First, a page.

Canadian Chamber of Commerce – The impact of the higher oil prices on the Canadian economy
Who would have through that the desperate act of one fruit vendor in a small village in Tunisia would unleash a wave of revolution in countries across the Middle East and North Africa (MENA), toppling regimes and challenging the status quo. It serves as a reminder that unforeseen geopolitical events can quickly cloud the economic outlook, disrupt markets and propel oil prices higher.
To be sure, crude oil prices had been on a gradual upswing since early 2009 when the first green shoots of global recovery emerged. Prices began to rise more strongly in the final quarter of 2010 on the back of renewed optimism about global economic prospects, particularly in the United States, and strong demand from emerging-market economies. The slump in the U.S. dollar, which has made oil cheaper to buy for stronger-currency countries, has also driven prices higher. However, unrest in the MENA region, which produces more than one-third of the world’s oil, caused crude prices to soar. The North American benchmark, West Texas Intermediate (WTI), hit US$113 per barrel in early May, while its European counterpart, Brent crude, spiked to US$126 per barrel.
Since then, prices have receded some 20 per cent. The persistent European sovereign debt crisis, a string of weak U.S. data and investor worries that China’s economy may slow abruptly, have dimmed the global economic outlook and stoked demand worries. Oil prices also dropped following the surprise June 23rd announcement by the International Energy Agency (IEA) that its 28-member countries will release 2 million barrels per day from their emergency stockpiles over the next 30 days to offset disruptions prompted by Libya’s war, and ostensibly ensure adequate supply to refiners during the peak summer driving season. While 60 million barrels may be just a small fraction (2.2 per cent) of what the world consumes in a given month, the announcement sent a strong message that governments in the industrialized world stand ready to support the global economy.
Whether oil prices remain near current levels or spike remains to be seen. The markets greatest fear is that political upheaval may spread to major oil-producing nations like Saudi Arabia and Iran. If that were the case, oil prices could easily top 2008’s record-high of nearly US$150 per barrel. Indeed, oil prices could easily reach $250 a barrel tipping the global economy back into recession. Most analysts, however, do not foresee this as the most likely outcome.
We expect WTI to average US$95– $105 per barrel in the next couple of years, assuming no further escalation in geopolitical tensions. Prices in this range should have only a modest dampening impact on the global economy. Prices could fall below this range if steps taken by China and other fast-growing emerging market economies to temper their expansion and rein in inflationary pressures produce a ‘hard landing’, removing a crucial pillar of support for global oil demand and prices.
Persistently high crude oil prices impact the Canadian economy through a variety of channels, in both positive and negative ways.
As the world’s sixth largest producer of crude oil and a net exporter of the commodity, higher crude prices are a boom for Canada’s resource-rich provinces (notably Alberta, Saskatchewan, and Newfoundland & Labrador)—they stimulate production, investment, consumer spending, employment and wages. These provinces are projected to grow the fastest in 2011.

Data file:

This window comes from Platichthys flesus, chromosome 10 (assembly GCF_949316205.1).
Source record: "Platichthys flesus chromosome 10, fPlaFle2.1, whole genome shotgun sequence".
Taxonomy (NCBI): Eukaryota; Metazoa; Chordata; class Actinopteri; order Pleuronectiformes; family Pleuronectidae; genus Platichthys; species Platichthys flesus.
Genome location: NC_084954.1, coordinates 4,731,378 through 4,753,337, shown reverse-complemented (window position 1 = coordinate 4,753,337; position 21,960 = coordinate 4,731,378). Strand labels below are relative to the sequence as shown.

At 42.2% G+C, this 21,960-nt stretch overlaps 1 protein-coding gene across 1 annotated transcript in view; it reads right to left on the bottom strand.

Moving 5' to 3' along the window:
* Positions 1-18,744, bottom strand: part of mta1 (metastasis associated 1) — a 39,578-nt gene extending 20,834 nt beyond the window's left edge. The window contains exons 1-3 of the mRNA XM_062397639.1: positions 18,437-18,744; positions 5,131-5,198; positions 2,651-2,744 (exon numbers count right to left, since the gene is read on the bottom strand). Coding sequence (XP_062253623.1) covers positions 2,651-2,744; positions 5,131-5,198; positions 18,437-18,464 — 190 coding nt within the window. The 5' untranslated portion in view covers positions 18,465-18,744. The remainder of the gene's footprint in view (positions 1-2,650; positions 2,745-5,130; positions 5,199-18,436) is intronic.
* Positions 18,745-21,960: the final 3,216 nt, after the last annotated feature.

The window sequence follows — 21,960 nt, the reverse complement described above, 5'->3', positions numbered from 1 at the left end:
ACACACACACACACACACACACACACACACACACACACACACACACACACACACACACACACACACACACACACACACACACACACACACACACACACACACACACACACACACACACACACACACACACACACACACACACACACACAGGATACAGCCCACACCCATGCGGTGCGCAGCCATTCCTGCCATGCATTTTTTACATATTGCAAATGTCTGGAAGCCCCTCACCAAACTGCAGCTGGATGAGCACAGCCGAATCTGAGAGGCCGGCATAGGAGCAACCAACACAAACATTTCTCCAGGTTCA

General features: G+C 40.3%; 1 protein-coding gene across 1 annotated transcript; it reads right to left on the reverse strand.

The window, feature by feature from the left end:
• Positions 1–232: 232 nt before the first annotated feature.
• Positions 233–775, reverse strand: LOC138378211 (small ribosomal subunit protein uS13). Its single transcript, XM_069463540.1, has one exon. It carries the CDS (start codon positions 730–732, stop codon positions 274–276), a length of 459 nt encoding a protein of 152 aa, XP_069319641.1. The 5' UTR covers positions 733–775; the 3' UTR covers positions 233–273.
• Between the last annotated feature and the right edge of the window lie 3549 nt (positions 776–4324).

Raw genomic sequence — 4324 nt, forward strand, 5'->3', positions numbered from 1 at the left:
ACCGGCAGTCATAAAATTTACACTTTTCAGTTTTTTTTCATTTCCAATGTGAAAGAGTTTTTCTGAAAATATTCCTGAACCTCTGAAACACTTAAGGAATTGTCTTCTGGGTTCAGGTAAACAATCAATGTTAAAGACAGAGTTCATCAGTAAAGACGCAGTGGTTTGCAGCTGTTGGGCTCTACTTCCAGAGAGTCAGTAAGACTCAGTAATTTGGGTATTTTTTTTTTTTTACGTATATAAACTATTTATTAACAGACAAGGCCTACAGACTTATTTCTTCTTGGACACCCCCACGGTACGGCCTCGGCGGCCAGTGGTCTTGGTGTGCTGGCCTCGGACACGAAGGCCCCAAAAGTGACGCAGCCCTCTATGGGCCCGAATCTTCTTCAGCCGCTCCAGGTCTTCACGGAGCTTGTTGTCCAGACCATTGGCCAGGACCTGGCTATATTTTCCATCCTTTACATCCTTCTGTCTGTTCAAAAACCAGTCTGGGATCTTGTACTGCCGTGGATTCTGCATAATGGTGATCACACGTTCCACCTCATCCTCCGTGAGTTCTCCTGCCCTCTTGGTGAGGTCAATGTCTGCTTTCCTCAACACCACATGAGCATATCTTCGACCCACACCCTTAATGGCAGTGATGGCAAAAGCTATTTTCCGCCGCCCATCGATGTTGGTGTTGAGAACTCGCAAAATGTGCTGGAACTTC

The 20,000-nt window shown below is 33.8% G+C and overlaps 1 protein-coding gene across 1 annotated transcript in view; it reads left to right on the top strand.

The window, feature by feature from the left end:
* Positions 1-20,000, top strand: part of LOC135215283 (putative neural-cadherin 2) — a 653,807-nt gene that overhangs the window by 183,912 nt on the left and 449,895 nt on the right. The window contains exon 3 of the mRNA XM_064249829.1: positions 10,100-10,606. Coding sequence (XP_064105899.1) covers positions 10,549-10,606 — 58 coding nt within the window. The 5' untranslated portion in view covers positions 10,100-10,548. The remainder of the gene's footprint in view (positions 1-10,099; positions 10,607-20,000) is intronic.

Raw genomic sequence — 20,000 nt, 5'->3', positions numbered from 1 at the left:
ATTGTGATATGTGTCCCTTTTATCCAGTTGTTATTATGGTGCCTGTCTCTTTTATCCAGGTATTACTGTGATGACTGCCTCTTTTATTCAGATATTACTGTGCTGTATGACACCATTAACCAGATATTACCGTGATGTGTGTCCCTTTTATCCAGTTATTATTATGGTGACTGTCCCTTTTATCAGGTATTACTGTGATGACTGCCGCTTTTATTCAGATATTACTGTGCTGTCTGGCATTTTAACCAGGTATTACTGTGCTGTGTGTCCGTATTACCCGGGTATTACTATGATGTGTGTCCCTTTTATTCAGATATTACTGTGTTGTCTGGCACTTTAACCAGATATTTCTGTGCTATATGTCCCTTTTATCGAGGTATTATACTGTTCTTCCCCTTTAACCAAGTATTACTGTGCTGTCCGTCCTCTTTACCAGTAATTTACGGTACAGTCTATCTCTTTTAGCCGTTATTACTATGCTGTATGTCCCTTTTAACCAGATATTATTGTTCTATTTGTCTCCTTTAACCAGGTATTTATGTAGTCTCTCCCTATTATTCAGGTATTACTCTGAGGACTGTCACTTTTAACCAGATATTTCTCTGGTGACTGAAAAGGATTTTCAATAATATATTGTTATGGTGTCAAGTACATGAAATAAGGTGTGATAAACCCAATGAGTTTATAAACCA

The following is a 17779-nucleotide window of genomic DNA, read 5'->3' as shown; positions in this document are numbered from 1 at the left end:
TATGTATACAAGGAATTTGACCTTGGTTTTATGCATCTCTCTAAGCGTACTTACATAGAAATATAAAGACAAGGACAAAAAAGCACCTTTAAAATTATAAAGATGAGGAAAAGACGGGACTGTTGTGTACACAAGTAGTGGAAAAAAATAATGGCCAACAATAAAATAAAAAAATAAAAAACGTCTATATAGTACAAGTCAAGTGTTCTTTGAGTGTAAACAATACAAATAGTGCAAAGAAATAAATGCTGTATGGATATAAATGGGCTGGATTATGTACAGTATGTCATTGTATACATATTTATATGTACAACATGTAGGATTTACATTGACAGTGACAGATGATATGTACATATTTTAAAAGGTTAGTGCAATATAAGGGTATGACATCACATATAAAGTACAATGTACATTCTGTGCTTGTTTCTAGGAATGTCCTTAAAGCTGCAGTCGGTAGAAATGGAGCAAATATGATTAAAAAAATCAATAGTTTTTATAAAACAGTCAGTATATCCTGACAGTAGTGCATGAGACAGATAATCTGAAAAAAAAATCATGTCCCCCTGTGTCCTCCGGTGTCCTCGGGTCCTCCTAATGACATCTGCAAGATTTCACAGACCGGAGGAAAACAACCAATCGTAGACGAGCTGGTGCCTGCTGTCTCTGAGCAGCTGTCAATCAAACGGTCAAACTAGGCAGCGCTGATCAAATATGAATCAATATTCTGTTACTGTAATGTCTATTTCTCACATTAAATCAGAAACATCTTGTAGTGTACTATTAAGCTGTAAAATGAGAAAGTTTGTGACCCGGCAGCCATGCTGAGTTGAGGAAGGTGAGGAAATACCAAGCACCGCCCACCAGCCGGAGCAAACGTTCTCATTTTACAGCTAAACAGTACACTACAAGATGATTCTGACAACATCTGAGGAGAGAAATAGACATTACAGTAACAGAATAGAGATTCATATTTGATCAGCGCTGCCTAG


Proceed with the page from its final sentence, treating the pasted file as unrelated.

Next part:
In contrast, central Canada—the country’s industrial heartland—is more vulnerable to an uptick in oil prices. Its oil-intensive sectors—including manufacturing and transportation—face an increase in production costs, potentially slowing economic activity. Additionally, persistently high prices would further slow down the U.S. economy reflecting the country’s dependence on oil imports, and drive up the Canadian dollar creating headwinds for Canadian exporters.
High oil prices can also dampen consumer confidence and crimp spending. If consumers are paying more for gasoline, heating oil and transportation services, they have less money to spend on clothing, dining out and going to the movies. Energy prices weigh most on low- and middle-income households who spend more than twice as much of their income on energy as do high income households.
Persistently high oil prices can lead consumers to seek higher wages. In turn, businesses may pass on the higher costs (labour and other input costs), spurring price increases for a broader range of goods and services. However, research by the Bank of Canada suggests that “there has been little evidence of such second-round effects in Canada in the past two decades.” Thus far in 2011, the core measure of inflation (which excludes items whose prices are highly volatile, including energy) has remained relative subdued (up 1.4 per cent) and inflation expectations are firmly anchored at around 2 per cent.
Finally, higher oil prices would be expected to lead initially to a weakening in the earnings of businesses producing energy-intensive output and in their market valuations. Conversely, it would boost profits at many energy companies. Because the Toronto Stock Exchange is heavily weighted towards energy stocks, many Canadian shareholders (including pensioners who own equity through RPPs, RRSPs and mutual funds) tend to benefit from a rise in oil prices.
In summary, rising crude oil prices impact consumers, businesses and investors in a variety of ways. To what extent depends on expectations of whether the price increase is transitory or more enduring.
The Bank of Canada has concluded that the net impact of higher oil prices on the Canadian economy is negative but “the impact is small, so their economic importance is limited, even for substantial oil price movements.”
Tina Kremmidas is the Chief Economist of the Canadian Chamber of Commerce